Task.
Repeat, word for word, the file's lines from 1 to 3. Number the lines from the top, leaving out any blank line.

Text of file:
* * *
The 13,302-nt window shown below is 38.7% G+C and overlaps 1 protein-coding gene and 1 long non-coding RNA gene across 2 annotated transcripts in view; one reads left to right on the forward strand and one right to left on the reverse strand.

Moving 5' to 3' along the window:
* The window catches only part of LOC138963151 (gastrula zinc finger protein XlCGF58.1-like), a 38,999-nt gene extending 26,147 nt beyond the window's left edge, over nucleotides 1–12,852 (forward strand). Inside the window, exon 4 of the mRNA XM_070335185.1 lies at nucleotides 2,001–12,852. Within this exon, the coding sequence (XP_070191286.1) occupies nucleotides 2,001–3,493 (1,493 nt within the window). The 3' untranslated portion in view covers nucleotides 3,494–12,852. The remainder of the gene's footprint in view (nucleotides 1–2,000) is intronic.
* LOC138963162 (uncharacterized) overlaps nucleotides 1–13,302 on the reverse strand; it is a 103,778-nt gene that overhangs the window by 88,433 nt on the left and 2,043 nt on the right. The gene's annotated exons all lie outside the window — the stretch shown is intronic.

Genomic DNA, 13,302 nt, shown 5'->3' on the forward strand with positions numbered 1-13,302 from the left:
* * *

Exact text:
The 13,302-nt window shown below is 38.7% G+C and overlaps 1 protein-coding gene and 1 long non-coding RNA gene across 2 annotated transcripts in view; one reads left to right on the forward strand and one right to left on the reverse strand.

Moving 5' to 3' along the window:
* The window catches only part of LOC138963151 (gastrula zinc finger protein XlCGF58.1-like), a 38,999-nt gene extending 26,147 nt beyond the window's left edge, over nucleotides 1–12,852 (forward strand). Inside the window, exon 4 of the mRNA XM_070335185.1 lies at nucleotides 2,001–12,852. Within this exon, the coding sequence (XP_070191286.1) occupies nucleotides 2,001–3,493 (1,493 nt within the window). The 3' untranslated portion in view covers nucleotides 3,494–12,852. The remainder of the gene's footprint in view (nucleotides 1–2,000) is intronic.